re: The Three Stages of a Developer VIEW POST

FULL DISCUSSION
 

IMO, all three phases have value. That first stage might feel like "what a fool I was", but in a lot of ways, that shit is enlightened! I think the problem comes when one of these approaches is applied, without context, to all problems.

I think it's a mistake to start a project in over-engineered phase, better to try 10 versions of rapid prototyping, and then as you start to get a sense of the problems, potential solutions, and where the risk is and what's worth investing in, bring in that pragmatism to tame the beast before it grows horns. And over time, as the requirements call for it, and only ever after it's needed, bring in that over-engineering (I guess at that point, it'd be just engineering?) And it's also super valuable to be able to scope which approach you take to which feature you're working on, all within the same code base. Risk, volatility, and uncertainty can vary from feature to feature and method to method.

They're all good, the flaw comes when you don't scope them and they get applied to problems they're a poor fit for. It's a gradient, don't invest in volatile code you might want to throw away tomorrow, and don't make a mess in code that's proven it's worth.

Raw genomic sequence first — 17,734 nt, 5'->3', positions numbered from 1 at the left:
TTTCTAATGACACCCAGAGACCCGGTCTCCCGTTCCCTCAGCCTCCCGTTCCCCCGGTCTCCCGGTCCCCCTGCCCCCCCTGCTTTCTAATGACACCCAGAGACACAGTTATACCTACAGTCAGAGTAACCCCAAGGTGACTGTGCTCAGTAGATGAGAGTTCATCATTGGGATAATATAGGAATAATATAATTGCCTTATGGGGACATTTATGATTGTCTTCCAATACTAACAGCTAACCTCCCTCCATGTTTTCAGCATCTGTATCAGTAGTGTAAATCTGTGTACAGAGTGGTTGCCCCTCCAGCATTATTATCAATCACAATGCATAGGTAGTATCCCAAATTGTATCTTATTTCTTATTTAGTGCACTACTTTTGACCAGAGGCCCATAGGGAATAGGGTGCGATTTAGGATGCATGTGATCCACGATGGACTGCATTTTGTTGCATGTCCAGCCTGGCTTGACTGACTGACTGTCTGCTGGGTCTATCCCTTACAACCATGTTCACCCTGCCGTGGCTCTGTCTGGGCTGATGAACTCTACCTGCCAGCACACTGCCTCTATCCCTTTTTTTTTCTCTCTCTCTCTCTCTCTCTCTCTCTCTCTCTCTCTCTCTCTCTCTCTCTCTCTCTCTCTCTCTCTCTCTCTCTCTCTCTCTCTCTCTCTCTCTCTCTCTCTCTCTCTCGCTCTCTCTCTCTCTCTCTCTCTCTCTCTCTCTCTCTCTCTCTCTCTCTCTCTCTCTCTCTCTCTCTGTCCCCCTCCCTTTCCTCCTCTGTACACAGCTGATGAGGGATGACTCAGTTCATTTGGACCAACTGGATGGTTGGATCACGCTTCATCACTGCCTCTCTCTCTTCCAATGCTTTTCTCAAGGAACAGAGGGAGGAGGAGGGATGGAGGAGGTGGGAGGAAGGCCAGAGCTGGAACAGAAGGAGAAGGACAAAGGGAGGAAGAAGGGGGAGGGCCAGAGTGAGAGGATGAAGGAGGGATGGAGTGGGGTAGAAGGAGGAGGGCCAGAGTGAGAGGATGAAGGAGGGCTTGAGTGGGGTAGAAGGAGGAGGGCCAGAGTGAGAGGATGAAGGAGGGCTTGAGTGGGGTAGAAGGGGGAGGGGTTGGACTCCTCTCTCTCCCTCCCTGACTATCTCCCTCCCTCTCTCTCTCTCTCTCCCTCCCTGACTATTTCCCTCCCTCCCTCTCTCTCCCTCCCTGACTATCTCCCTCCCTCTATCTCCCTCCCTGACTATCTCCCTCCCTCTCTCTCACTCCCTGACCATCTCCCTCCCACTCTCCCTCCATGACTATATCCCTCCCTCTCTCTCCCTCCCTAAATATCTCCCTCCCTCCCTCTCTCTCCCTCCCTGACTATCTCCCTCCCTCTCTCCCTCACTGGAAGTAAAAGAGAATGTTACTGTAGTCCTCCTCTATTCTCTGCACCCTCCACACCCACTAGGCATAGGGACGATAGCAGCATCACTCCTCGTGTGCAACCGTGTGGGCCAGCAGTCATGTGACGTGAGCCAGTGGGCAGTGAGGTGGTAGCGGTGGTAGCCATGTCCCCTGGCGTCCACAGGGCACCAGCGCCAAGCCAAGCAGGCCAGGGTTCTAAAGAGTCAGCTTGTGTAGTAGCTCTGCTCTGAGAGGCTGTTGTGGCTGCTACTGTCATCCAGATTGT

Make sure there is always someone smarter than you.

Not a prescription here, because I'm confident this suggestion is effective for many. For me, though, it was a bit paralyzing (I wasn't free to experiment or explore ideas if I wasn't incredibly confident in them, because I was too worried I'd look like a fool). What usually works for me is to always make sure I'm better than I was yesterday. It is valuable to check in and see where everyone else is from time to time, but it's better to rank myself against where I was than against where someone else appears to be. Also, pushing myself into my zone of discomfort. Basically, whatever it takes to stave off complacence and stagnancy.

 

You made some very good points here that first underline that people are different. That why I didn’t put “every developer” in the headline.

Regarding the phases: I still value them as experience but since I work in a large enterprise, 95% of my work needs to be high-quality maintainable code. So there is less room for experiments. However, we still do it from time to time intentionally and time-boxed. And what you describe is actually agile development. You start a small feature, put it out in the field quickly to get feedback and then change and add stuff iteratively.

Regarding the “find someone smarter”: that’s an exceptionally good thing if you are able to compare yourself objectively to older versions of you. But most of the time, I think the “frog slow cooked in a pot” metaphor applies where you are simply not aware of how it if you change and what might be an achievable goal.
I not sure if the bad experience you describe might be the result of a hazardous working environment fueled by seniors and managers that do not understand the value of making
mistakes?

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